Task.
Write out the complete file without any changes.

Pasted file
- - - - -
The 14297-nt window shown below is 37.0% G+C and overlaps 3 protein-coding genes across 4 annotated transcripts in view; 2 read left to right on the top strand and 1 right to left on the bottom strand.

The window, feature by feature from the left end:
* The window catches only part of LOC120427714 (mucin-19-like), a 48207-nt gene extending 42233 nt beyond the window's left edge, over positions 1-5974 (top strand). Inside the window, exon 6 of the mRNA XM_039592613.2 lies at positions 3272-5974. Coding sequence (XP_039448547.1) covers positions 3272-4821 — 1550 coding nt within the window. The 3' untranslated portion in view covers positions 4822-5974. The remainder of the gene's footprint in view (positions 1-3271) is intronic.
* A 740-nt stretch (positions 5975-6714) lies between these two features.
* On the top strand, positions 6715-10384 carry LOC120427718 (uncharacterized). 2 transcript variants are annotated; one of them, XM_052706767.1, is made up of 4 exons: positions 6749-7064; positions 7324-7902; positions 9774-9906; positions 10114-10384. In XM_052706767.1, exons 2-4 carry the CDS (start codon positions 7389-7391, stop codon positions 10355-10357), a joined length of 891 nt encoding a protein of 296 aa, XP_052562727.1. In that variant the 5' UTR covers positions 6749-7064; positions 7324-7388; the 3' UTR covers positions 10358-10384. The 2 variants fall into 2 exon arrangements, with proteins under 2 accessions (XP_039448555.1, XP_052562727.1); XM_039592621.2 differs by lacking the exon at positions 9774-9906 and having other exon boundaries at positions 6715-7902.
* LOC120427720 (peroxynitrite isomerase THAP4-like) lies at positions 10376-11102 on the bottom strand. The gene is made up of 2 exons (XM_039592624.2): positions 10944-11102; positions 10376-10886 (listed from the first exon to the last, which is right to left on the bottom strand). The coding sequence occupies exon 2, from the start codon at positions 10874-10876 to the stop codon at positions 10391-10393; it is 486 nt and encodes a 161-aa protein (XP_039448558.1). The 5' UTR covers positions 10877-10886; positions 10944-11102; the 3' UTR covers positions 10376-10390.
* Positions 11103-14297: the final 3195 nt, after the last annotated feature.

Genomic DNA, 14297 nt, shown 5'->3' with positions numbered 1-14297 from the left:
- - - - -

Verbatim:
The 14297-nt window shown below is 37.0% G+C and overlaps 3 protein-coding genes across 4 annotated transcripts in view; 2 read left to right on the top strand and 1 right to left on the bottom strand.

The window, feature by feature from the left end:
* The window catches only part of LOC120427714 (mucin-19-like), a 48207-nt gene extending 42233 nt beyond the window's left edge, over positions 1-5974 (top strand). Inside the window, exon 6 of the mRNA XM_039592613.2 lies at positions 3272-5974. Coding sequence (XP_039448547.1) covers positions 3272-4821 — 1550 coding nt within the window. The 3' untranslated portion in view covers positions 4822-5974. The remainder of the gene's footprint in view (positions 1-3271) is intronic.
* A 740-nt stretch (positions 5975-6714) lies between these two features.
* On the top strand, positions 6715-10384 carry LOC120427718 (uncharacterized). 2 transcript variants are annotated; one of them, XM_052706767.1, is made up of 4 exons: positions 6749-7064; positions 7324-7902; positions 9774-9906; positions 10114-10384. In XM_052706767.1, exons 2-4 carry the CDS (start codon positions 7389-7391, stop codon positions 10355-10357), a joined length of 891 nt encoding a protein of 296 aa, XP_052562727.1. In that variant the 5' UTR covers positions 6749-7064; positions 7324-7388; the 3' UTR covers positions 10358-10384. The 2 variants fall into 2 exon arrangements, with proteins under 2 accessions (XP_039448555.1, XP_052562727.1); XM_039592621.2 differs by lacking the exon at positions 9774-9906 and having other exon boundaries at positions 6715-7902.
* LOC120427720 (peroxynitrite isomerase THAP4-like) lies at positions 10376-11102 on the bottom strand. The gene is made up of 2 exons (XM_039592624.2): positions 10944-11102; positions 10376-10886 (listed from the first exon to the last, which is right to left on the bottom strand). The coding sequence occupies exon 2, from the start codon at positions 10874-10876 to the stop codon at positions 10391-10393; it is 486 nt and encodes a 161-aa protein (XP_039448558.1). The 5' UTR covers positions 10877-10886; positions 10944-11102; the 3' UTR covers positions 10376-10390.
* Positions 11103-14297: the final 3195 nt, after the last annotated feature.

Genomic DNA, 14297 nt, shown 5'->3' with positions numbered 1-14297 from the left: